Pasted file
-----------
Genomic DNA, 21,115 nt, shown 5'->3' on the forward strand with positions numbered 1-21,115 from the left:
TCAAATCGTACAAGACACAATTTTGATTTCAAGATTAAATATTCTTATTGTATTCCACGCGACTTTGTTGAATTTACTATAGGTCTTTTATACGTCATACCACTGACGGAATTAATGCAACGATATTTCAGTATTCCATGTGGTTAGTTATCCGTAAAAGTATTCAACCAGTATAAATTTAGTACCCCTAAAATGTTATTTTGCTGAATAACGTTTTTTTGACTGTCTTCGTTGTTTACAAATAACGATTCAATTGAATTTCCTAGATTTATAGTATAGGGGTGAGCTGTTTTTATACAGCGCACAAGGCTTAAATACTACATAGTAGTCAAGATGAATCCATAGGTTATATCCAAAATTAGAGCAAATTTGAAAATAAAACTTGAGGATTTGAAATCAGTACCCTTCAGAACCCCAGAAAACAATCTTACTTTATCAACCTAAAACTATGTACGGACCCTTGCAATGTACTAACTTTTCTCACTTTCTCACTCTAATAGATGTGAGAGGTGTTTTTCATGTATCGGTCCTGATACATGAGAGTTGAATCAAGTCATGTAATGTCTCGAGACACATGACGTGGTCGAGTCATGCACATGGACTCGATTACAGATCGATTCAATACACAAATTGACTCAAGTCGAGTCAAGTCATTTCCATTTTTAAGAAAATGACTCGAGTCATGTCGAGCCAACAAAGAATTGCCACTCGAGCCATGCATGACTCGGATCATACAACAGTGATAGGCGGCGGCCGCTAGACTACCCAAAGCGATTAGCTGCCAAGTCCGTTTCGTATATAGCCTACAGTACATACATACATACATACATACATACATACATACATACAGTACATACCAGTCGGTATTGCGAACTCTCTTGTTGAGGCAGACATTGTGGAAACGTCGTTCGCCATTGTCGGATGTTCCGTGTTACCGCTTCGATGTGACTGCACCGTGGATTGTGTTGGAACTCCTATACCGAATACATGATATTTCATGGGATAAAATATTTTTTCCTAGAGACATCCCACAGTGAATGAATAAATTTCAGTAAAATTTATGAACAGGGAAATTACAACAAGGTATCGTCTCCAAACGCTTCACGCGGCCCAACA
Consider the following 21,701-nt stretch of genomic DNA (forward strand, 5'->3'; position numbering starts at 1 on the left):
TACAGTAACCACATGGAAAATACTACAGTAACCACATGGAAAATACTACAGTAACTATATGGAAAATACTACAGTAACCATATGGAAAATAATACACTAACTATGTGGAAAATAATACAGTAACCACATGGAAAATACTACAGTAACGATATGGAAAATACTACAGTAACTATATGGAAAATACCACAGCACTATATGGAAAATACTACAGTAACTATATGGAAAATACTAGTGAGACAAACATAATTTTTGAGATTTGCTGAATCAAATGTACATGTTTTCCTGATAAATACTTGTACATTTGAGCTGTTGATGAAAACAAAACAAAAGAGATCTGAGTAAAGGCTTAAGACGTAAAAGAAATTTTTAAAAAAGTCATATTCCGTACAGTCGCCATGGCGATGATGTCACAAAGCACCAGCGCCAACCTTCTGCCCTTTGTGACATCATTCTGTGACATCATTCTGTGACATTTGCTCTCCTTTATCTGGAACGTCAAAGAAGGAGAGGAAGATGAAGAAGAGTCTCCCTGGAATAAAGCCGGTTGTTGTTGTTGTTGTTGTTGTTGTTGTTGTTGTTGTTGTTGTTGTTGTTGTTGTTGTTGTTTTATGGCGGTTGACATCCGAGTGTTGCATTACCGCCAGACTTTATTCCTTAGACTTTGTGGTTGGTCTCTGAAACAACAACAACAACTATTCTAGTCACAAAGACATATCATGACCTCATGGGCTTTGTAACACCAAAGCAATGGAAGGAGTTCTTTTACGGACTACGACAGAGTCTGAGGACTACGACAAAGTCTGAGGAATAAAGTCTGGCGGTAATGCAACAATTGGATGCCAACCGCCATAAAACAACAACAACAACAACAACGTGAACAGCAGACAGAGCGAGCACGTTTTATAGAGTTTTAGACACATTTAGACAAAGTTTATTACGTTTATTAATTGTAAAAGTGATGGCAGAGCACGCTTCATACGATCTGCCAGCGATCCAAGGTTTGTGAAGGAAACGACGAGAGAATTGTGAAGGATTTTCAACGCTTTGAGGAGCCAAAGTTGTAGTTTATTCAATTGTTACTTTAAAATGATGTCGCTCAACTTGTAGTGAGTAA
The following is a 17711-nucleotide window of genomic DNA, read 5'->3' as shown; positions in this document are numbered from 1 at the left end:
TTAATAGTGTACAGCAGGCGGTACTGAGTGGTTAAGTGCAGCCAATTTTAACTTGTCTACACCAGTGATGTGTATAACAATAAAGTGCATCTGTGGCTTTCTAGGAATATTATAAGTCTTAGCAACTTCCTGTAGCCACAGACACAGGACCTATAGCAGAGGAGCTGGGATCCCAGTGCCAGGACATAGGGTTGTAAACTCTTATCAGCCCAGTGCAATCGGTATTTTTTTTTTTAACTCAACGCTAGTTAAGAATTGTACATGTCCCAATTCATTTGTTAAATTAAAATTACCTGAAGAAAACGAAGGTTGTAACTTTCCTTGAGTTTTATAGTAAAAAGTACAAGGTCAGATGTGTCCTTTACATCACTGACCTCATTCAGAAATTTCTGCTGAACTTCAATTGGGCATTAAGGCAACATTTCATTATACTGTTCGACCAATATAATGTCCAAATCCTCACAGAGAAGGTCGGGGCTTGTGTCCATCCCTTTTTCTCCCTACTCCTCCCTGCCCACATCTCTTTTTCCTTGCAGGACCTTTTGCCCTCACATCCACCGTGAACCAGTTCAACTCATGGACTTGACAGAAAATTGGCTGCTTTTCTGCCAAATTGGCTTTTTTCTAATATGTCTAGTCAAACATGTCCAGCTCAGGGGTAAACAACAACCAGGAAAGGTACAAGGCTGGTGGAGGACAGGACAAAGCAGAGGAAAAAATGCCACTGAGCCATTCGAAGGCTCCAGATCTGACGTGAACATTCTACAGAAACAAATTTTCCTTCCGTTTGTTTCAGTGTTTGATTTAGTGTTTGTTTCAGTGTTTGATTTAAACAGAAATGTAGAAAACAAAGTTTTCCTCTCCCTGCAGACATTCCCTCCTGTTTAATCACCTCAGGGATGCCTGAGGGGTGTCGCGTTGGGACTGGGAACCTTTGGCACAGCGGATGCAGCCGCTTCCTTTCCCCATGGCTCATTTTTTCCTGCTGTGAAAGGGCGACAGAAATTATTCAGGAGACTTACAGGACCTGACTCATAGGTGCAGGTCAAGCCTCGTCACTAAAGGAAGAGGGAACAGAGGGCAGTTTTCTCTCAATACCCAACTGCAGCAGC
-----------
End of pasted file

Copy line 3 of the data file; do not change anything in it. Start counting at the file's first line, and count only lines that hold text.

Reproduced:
Consider the following 21,701-nt stretch of genomic DNA (forward strand, 5'->3'; position numbering starts at 1 on the left):